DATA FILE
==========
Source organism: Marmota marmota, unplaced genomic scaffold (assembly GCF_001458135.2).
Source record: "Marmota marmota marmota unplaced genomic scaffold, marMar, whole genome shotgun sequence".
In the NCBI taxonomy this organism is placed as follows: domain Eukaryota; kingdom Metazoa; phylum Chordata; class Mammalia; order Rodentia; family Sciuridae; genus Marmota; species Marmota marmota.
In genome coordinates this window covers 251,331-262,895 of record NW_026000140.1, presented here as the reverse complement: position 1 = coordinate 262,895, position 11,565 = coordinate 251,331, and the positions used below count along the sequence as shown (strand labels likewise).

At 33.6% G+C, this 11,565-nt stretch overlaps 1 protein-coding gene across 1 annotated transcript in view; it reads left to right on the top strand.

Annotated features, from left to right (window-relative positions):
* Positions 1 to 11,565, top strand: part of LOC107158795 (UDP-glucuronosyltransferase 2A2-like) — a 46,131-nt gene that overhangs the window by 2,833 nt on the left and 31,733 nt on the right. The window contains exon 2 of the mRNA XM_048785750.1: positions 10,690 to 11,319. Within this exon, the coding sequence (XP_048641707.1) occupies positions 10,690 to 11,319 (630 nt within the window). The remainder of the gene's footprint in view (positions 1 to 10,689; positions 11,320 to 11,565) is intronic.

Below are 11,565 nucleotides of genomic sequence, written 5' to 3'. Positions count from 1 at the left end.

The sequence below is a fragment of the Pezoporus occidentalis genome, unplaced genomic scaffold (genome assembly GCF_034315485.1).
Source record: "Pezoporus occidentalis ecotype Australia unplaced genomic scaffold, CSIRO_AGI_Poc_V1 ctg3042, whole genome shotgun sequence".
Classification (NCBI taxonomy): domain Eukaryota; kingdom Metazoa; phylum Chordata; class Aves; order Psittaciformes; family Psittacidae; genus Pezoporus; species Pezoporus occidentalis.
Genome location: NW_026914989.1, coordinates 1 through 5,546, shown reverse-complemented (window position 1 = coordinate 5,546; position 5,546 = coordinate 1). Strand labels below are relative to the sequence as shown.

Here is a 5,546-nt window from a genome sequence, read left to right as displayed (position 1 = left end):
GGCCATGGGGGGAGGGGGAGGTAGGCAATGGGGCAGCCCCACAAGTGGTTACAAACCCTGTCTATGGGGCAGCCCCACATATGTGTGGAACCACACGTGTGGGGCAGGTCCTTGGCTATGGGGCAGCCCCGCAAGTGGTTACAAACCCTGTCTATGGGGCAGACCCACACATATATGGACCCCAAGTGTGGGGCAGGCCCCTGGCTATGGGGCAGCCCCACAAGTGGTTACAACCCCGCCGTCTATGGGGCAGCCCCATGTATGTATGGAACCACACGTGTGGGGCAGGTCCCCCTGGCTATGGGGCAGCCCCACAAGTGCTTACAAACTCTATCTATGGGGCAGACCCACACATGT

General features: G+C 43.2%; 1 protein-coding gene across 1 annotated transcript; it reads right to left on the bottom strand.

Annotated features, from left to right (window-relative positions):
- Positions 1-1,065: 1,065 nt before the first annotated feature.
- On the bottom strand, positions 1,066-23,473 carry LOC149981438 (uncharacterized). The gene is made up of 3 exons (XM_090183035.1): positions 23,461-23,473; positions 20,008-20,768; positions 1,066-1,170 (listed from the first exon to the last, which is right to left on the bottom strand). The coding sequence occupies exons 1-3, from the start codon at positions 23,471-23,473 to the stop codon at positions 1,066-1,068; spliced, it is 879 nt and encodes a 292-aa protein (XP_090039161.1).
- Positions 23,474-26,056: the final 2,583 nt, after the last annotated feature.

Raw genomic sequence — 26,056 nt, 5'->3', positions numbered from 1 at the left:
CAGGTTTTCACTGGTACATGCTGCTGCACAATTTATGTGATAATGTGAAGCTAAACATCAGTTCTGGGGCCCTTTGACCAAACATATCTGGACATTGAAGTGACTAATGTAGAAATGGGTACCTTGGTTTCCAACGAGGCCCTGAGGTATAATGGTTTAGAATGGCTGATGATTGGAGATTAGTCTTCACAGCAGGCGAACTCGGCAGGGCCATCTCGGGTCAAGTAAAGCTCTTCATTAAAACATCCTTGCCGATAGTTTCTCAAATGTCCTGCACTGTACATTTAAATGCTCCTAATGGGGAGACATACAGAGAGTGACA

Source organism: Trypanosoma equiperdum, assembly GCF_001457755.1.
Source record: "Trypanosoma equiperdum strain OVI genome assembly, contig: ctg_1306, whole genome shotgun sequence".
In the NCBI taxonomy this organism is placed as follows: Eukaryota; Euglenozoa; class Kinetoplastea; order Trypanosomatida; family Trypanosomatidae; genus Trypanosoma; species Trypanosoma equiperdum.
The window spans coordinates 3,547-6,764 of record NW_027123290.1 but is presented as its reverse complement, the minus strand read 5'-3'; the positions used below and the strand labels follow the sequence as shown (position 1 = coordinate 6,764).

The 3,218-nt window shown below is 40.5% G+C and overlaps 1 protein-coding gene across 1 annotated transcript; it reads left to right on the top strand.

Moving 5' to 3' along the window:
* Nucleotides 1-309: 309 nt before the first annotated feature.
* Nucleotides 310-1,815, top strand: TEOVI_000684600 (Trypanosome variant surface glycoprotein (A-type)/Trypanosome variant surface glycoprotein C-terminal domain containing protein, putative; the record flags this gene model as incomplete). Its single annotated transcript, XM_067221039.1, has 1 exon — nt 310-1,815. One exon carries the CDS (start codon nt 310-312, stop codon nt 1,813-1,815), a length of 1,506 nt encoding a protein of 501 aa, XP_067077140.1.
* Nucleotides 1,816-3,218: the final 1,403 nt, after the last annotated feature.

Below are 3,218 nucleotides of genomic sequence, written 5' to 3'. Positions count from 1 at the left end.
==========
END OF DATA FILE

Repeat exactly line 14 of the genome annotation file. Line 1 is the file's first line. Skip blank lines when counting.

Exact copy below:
GGCCATGGGGGGAGGGGGAGGTAGGCAATGGGGCAGCCCCACAAGTGGTTACAAACCCTGTCTATGGGGCAGCCCCACATATGTGTGGAACCACACGTGTGGGGCAGGTCCTTGGCTATGGGGCAGCCCCGCAAGTGGTTACAAACCCTGTCTATGGGGCAGACCCACACATATATGGACCCCAAGTGTGGGGCAGGCCCCTGGCTATGGGGCAGCCCCACAAGTGGTTACAACCCCGCCGTCTATGGGGCAGCCCCATGTATGTATGGAACCACACGTGTGGGGCAGGTCCCCCTGGCTATGGGGCAGCCCCACAAGTGCTTACAAACTCTATCTATGGGGCAGACCCACACATGT